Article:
Thimphu’s ‘Weekend Market’ occupies the west bank of the Wang Chhu, just north of Changlimithang Stadium. Vendors from throughout the region start arriving on Thursday and remain until Sunday night. Most people combine a visit here with some souvenir shopping in the nearby Handicrafts Market. The incense area is one of the more interesting sections, full of deliciously aromatic raw ingredients and pink cubes of camphor and saffron that are used to flavor the holy water given to pilgrims in Lhakhang.
Overnight In Thimphu.
DAY 03 :- DAY - 03 : Thimphu – Punakha
Post early breakfast, you will drive towards Punakha via Dochula Pass. We will stop over for tea at Dochula (3,100 m), where on a sunny day, you can get stunning views of the Himalayan ranges. The Dochu La Pass is probably the best-known mountain pass in Bhutan. Located at an altitude of 3150 meters above sea level, the Dochu La Pass is about 30 kilometers away from the capital city Thimphu and the road to Punakha. On a clear day, the pass offers visitors a spectacular view of the majestic eastern Himalayan Ranges.
Punakha Dzong:-The Punakha Dzong or the Pungtang Dechen Phortang Dzong is located at the confluence of the Mo Chhu and the Po Chhu River, combine to form the Puna Tsang Chu which in turn is a tributary of the mighty Brahmaputra River. The Dzhong was constructed by Zhabdrung Ngawang Namgyal Wangchuck in 1638 on the exact spot as prophesized by the Guru Rinpoche some 800 years ago. According to the prophecy of Guru Rinpoche “a person named Namgyal will arrive at a hill that looks like an elephant”. And lo behold! Zhabdrung Ngawang Namgyal found that the peak of the hill was in the shape of an elephant’s trunk and built the Dzong at that very spot.
Overnight in a hotel in Punakha
DAY 04 :- Punakha sightseeing
After an early breakfast, we will be driving down to Trongsa. Admire the view en route the valley of Wangdiphodrang. We will drive to Chimmi Lhakhang to start with. The Chimi Lhakhang or the Chimel Lhakang is a Buddhist monastery located in the Punakha District of Bhutan. The monastery stands on a small hill close to the village of Lobesa and was constructed in 1499 by Ngawang Choegyel, the 14thDrukpaheirarch.
Khamsum Yulley Namgyal Chorten:- A beautiful hike takes one to the regal Khamsum Yuelley Namgyal Chorten, which was built to remove negative forces and promote peace, stability, and harmony in the changing world. The Chorten dominates the upper Punakha Valley with commanding views across the Mo Chhu and up towards the mountainous peaks of Gasa and beyond.
Sangchhen Dorji Lhuendrup Lhakhang Nunnery:- Perched on a ridge amid pine trees and overlooking valleys of Punakha and Wangduephodrang, gleams the magnificent structures of Sangchhen Dorji Lhuendrup Lhakhang(Temple). The temple houses a 14-foot main bronze statue of Avalokiteshvara (Chenrigzig chagtong chentong). Other statues include those of Guru Padmasambawa, Gautama Buddha, Zhabdrung Ngawang Namgyel, Tsela Namsum, the 21 Taras and Tsepamay (Buddha of longevity). The Avalokiteshvara statue, one of the biggest in the country, was the handiwork of entirely local Bhutanese artisans.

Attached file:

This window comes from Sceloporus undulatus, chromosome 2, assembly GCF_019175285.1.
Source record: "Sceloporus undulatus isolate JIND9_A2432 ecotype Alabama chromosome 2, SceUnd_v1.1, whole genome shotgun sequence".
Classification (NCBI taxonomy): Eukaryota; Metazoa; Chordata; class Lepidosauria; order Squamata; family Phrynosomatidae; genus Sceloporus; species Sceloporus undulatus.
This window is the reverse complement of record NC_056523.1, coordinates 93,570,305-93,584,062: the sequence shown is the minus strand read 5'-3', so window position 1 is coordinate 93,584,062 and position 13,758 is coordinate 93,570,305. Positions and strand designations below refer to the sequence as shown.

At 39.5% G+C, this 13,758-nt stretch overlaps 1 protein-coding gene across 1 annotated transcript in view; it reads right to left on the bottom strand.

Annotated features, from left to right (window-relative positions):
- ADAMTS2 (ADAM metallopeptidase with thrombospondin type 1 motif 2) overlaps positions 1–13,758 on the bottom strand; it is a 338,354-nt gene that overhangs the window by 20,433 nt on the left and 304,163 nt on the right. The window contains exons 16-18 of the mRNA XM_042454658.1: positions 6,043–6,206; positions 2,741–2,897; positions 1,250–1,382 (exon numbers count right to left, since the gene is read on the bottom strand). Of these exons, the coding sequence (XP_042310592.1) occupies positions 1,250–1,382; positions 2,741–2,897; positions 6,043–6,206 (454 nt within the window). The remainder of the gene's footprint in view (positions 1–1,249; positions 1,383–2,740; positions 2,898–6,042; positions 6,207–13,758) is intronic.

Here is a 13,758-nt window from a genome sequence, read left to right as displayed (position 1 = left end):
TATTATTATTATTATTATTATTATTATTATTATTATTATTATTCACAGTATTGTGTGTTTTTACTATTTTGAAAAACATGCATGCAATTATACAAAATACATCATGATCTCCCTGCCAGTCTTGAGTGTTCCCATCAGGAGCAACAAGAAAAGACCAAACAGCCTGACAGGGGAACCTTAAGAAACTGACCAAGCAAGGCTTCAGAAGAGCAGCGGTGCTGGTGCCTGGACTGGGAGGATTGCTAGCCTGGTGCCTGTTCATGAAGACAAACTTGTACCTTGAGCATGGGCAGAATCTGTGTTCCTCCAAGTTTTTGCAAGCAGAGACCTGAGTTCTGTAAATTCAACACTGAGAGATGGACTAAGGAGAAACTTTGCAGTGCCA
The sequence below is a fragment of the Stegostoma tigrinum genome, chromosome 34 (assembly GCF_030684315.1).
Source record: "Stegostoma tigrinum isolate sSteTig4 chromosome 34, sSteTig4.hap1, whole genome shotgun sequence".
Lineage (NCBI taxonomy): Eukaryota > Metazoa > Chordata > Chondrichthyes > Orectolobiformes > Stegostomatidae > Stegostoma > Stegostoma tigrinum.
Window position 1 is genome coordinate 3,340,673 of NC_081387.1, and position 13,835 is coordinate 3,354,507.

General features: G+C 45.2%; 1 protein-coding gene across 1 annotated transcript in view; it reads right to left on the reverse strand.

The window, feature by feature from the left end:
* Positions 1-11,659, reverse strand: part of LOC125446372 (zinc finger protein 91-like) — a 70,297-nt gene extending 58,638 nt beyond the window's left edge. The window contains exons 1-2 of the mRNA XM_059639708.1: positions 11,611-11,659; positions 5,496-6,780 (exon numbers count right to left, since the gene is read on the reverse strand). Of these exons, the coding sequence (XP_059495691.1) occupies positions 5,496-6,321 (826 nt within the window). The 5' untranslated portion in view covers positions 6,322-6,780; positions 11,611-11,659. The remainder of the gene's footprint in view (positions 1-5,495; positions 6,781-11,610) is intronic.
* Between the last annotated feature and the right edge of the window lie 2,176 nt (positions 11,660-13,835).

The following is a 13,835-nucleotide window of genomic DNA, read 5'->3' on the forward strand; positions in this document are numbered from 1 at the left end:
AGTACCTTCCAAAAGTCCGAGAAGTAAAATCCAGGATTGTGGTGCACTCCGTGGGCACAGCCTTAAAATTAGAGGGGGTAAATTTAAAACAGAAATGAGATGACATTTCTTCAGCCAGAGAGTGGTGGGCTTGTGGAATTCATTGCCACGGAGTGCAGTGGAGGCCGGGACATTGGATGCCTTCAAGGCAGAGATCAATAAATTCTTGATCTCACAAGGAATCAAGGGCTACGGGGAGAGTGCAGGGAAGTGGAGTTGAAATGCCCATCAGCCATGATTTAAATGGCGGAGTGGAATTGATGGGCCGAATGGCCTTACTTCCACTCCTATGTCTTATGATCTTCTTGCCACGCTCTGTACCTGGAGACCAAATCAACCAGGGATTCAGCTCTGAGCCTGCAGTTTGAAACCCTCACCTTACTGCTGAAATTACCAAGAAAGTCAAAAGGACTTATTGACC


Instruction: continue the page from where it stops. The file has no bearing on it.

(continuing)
The temple complex also houses a permanent higher learning and meditation center for nuns where, apart from religious training, it provides life skill training such as tailoring, embroidery, statue making, and thangka painting.
Overnight in a hotel in Punakha.
DAY 05 :- Punakha – Paro
After breakfast, you will drive to Paro.
THE JUNGSHI PAPER FACTORY:- The Jungshi handmade paper factory uses traditional methods to produce the authentic Bhutanese paper known as Deh-sho.
It is located approximately 1 km from Thimphu City. The factory uses the bark of two tree species, the Daphne tree and Dhekap tree in the manufacture of traditional paper. Visitors can observe the entire process of producing handmade paper using ancient traditional methods that have been practiced for generations. You can even try your hand at this ancient craft and make some paper of your very own as a souvenir. Deh-sho paper was originally used by monasteries for woodblock and manuscript books and also for writing prayer books. The Jungshi paper factory continues to preserve and promote this age-old Bhutanese tradition. It also produces various other products, such as stationery and greeting cards.
National Post Office:-Bhutan has good and reliable postal services. However, delivery services in Bhutan tend to be concentrated in urban areas and so people in rural areas tend to visit post offices to check for and collect their mail. Recently, telecenters have been established in some of the post offices, where people can check for their e-mails too. The average distance of the post office from a Bhutanese home was found to be 11.2 km. More than half of the postal correspondence in Bhutan is in English and about one-fourth Bhutanese postal clients use both English and Dzongkha for their correspondences. Along with the post office at Thimphu, there are agency mail offices and community mail offices that are scattered in remote and isolated areas across the country.
Changlimithang Archery Ground:- On weekends it’s worth checking to see if there’s an archery tournament going on at this ground near the Changlimithang Stadium: whether it’s traditional bamboo or high-tech carbon-fiber bows, the skill, camaraderie and good-humored ribbing are always entertaining. Traditional songs and victory dances are all part of the fun. Archers often practice here in the mornings.
Rimpung Dzong:-The Paro Dzhong is probably Bhutan’s best known and most iconic Dzhong. This is probably the first building you will notice when you land at Paro International Airport and will probably be your first memory of Bhutan.